Play as a medium for learning

7th August 2014

Some of the most astonishing photographs taken during the latest Israeli bombardment of Gaza were those of young children playing among the rubble and carnage left by the bombs. It is almost as though the games they were playing were a shield against the horror and bloodshed that surrounded them. They had no power to stop the terror of the real world of adult conflict, so they were retreating to imaginary worlds where they were the ones who made the decisions - places of greater safety. Play is, as far as we can tell, a near universal and innate human...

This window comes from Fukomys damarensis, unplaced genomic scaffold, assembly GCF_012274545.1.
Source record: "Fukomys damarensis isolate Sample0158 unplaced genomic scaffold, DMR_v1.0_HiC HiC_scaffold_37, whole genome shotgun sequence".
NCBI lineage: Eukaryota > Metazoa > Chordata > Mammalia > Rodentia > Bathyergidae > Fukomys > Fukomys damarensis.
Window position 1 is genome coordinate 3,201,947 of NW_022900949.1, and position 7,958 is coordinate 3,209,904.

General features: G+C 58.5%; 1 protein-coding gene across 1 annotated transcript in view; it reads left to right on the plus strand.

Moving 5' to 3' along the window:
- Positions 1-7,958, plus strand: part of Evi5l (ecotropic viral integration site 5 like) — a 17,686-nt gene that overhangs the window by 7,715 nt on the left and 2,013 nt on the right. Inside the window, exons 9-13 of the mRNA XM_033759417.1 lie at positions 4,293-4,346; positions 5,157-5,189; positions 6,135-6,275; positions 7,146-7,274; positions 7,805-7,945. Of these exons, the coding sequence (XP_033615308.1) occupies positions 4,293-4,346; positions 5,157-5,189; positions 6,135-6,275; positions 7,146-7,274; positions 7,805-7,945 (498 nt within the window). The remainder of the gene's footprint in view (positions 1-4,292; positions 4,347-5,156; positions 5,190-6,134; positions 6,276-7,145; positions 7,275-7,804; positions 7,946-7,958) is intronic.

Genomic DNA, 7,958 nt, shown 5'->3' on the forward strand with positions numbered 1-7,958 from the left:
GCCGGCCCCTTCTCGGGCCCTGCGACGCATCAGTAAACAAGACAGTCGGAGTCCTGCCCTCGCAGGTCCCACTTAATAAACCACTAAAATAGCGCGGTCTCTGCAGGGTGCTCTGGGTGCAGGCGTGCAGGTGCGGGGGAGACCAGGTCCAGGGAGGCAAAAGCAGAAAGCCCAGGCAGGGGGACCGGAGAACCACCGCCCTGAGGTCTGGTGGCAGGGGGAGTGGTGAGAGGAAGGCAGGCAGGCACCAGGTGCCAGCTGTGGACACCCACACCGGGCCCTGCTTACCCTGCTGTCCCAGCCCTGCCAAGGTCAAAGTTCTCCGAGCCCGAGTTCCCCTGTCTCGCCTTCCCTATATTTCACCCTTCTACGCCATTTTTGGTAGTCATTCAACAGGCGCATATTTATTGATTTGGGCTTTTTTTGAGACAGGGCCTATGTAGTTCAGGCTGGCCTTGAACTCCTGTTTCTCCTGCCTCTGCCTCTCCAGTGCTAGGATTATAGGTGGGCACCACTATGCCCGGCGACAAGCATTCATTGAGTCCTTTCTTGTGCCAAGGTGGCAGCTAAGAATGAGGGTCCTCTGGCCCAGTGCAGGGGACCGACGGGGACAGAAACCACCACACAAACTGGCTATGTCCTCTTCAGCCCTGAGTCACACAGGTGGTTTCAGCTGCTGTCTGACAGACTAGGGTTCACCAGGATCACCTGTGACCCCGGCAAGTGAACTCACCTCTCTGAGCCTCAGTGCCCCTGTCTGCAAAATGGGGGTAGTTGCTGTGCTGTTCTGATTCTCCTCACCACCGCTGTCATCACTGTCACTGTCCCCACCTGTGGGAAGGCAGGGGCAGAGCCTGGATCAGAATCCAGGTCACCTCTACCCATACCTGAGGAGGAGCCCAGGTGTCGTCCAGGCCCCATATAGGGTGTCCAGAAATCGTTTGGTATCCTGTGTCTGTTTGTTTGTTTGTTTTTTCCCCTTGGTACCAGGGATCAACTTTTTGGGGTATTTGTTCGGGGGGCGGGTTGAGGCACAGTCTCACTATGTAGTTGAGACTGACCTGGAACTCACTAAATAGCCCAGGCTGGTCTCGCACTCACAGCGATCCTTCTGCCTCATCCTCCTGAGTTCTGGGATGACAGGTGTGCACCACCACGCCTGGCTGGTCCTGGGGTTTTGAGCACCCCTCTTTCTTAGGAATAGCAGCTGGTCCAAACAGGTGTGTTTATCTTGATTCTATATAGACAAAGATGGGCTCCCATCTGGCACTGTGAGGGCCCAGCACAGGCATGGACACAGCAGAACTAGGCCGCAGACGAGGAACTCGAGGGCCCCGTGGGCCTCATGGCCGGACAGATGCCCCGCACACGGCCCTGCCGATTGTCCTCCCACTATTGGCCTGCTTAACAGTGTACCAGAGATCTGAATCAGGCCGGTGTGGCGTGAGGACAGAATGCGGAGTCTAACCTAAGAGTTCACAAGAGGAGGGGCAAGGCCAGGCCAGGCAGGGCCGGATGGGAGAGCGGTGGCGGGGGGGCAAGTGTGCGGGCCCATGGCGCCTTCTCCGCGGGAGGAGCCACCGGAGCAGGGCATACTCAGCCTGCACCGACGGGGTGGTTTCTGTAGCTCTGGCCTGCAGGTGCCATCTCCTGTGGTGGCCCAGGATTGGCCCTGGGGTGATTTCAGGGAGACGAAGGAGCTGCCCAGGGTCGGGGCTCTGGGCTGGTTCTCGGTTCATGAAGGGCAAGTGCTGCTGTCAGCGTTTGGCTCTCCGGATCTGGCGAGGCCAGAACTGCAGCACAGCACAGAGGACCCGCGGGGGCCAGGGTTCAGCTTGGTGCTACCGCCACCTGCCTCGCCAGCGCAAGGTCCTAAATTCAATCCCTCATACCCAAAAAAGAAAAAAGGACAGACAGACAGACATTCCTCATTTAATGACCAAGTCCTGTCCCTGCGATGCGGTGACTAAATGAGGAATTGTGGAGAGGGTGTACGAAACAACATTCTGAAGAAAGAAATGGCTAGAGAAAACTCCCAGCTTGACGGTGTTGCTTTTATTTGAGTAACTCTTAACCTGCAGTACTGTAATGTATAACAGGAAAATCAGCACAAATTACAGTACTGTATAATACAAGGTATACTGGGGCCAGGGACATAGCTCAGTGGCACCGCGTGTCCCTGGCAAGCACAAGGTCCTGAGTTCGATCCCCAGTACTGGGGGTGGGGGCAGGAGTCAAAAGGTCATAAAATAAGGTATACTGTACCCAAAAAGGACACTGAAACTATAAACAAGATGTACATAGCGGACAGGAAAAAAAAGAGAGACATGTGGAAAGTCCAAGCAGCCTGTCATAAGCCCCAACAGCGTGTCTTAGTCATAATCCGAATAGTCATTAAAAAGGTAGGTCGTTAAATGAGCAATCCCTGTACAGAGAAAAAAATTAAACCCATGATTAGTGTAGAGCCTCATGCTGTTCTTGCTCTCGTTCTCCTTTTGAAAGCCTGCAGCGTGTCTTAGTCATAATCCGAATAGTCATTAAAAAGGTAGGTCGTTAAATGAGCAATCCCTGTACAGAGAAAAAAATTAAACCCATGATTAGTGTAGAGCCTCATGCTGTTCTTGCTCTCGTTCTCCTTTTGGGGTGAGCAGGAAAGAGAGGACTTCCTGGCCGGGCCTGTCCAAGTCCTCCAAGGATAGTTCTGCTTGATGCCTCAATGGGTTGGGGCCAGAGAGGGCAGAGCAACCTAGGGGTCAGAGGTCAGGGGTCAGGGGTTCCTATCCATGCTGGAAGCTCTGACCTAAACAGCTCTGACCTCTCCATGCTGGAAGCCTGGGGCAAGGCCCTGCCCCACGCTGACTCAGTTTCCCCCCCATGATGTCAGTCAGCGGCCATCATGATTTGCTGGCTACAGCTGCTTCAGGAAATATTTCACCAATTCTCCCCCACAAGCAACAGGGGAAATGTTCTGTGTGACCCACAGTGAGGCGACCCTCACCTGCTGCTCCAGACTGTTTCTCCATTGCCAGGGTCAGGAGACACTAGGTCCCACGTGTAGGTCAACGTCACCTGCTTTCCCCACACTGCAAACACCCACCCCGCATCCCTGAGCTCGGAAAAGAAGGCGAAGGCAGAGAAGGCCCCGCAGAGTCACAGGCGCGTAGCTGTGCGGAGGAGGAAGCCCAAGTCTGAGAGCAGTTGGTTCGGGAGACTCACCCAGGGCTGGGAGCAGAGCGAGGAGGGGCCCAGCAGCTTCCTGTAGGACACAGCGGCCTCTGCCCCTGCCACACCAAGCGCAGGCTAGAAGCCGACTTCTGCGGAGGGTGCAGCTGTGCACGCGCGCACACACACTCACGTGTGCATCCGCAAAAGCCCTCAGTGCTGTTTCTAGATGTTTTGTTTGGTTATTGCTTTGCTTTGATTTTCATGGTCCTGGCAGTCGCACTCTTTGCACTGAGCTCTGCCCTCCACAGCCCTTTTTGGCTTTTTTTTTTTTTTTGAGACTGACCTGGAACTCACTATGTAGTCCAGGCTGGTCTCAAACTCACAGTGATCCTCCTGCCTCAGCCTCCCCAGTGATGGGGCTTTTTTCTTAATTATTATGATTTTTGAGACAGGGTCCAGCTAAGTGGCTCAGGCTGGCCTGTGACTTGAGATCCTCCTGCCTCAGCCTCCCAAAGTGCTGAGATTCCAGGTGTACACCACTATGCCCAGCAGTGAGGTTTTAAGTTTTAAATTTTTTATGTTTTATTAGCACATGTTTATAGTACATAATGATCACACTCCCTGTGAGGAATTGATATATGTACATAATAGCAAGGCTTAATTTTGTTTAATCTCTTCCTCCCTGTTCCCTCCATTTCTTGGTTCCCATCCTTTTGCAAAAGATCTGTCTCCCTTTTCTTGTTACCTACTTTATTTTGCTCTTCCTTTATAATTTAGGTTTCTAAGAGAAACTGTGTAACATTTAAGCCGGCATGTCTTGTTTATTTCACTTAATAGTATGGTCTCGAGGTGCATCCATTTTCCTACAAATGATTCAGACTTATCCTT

Review of Expansive Education by Bill Lucas, Guy Claxton & Ellen Spencer

10th July 2014

This review was first published in Teach Primary Magazine and is re-published here with their kind permission. It is tempting to think of the education debate as a battlefield. Two sides locked in mortal combat, fighting a never-ending war of ideas. Both convinced beyond doubt they are on the side of the angels, while their enemies are at best, misled, at worst, hell-bent on destroying all that is good. I exaggerate of course. Nevertheless, the dispute is real and bitter, and both sides are reluctant to concede an inch, let alone listen. But, what does it matter, you might ask?...